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Tanzania: Poverty and The Press


Adam Lusekelo
WPR Correspondent
Dar es Salaam



For the vast majority of Tanzanians, it is the radio that reigns supreme in providing their news. For 35 years, they have been listening to the government-owned Radio Tanzania and getting a steady diet of mostly government propaganda and anti-apartheid sermons.

The coming of economic liberalization has brought the liberalization of the press, which has resulted in dozens of FM stations, 350 registered newspapers, and a dozen TV stations.

Still, only four stations have a national reach: Radio Tanzania, privately owned Radio One and Radio Free Africa, and Radio Uhuru, which are known to be sympathetic to the ruling CCM party.

“What you are talking about here is how the majority of desperately poor Tanzanians in the rural areas get their news. The word of mouth is the main source of information,” says Anthony Hokororo, an official in the government department of information.

Print publications are all the rage in urban areas. They are in bitter competition with FM radio stations. It is a cutthroat fight for advertising.

But though the prices of print publications are coming down, people still find them too high. At 25 U.S. cents, they are simply too expensive in a country where half the inhabitants live on less than a dollar a day. It is not uncommon to see people huddled in many newspaper vendors’ corners to read the front pages of newspapers and magazines.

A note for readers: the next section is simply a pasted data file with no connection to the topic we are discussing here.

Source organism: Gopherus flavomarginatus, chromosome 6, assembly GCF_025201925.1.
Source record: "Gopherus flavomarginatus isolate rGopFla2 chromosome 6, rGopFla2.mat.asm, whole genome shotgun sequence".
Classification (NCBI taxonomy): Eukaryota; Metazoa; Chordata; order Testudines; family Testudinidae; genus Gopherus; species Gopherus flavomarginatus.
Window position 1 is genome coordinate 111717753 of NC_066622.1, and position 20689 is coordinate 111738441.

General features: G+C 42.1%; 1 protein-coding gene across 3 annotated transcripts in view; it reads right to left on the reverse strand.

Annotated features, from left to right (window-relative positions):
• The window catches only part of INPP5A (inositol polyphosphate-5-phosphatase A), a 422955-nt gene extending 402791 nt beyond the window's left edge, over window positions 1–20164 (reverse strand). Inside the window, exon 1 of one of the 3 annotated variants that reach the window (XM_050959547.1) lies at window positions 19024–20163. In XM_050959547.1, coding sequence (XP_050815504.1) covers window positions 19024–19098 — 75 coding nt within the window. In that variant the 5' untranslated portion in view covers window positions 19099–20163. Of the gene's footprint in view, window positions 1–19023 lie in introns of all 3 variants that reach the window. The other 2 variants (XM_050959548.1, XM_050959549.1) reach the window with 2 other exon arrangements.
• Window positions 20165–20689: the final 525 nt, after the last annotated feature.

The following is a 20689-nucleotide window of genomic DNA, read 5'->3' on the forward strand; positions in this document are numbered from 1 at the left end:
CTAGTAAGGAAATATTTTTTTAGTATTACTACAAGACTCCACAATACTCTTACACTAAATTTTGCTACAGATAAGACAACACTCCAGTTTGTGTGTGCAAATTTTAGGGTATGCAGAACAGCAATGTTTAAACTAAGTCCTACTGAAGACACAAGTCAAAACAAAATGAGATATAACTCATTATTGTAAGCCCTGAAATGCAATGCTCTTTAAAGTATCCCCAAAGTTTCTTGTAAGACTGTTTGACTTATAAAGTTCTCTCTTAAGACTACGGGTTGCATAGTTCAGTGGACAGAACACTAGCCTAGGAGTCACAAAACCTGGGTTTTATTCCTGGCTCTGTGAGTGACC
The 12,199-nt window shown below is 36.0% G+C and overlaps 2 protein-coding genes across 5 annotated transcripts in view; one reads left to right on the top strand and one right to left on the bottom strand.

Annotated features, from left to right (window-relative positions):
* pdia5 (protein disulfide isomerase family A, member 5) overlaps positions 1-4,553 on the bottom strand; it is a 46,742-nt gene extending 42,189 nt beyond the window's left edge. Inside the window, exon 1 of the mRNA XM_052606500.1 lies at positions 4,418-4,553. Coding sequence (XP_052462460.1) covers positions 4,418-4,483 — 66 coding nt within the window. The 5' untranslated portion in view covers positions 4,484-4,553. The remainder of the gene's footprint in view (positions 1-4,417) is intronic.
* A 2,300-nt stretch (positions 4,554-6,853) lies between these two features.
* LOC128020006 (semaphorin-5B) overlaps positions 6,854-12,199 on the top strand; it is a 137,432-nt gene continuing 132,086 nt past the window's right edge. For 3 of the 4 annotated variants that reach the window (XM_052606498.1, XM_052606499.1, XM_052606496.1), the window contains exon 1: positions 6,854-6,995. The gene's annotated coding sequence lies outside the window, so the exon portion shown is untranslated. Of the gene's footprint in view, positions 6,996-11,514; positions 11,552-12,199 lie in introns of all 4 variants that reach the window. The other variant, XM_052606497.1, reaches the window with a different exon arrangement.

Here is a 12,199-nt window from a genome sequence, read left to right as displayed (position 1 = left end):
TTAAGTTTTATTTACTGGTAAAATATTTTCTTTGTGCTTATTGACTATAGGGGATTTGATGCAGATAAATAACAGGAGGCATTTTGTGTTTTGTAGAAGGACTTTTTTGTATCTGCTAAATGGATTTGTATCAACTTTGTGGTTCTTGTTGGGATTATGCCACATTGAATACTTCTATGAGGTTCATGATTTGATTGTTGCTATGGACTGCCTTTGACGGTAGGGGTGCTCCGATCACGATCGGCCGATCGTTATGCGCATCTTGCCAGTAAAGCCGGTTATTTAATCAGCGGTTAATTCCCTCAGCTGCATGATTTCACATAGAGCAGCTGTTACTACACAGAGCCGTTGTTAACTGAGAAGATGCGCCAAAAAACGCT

“You need at least $1.50 to buy six good publications a day. Many people would rather have a decent meal with that money, “ Hokororo says. The situation is worse outside Dar es Salaam, where money is even scarcer.

TV and radio are middle-class playthings. TV is full of ancient American soap operas or dancing Congolese musicians. The urban youth are absorbing it with gusto, from dress to Western hairstyles. In urban areas, TV is for the tiny minority with bits of money.

But the vast majority of Tanzanians are completely out of the picture. In the general elections last October, some rural folk were asked to register to vote for president and members of parliament. “I know who the president is,” said a peasant. “It is Nyerere, of course!” he said, meaning Tanzania’s former president, who died the year before but had retired from the presidency in 1985.



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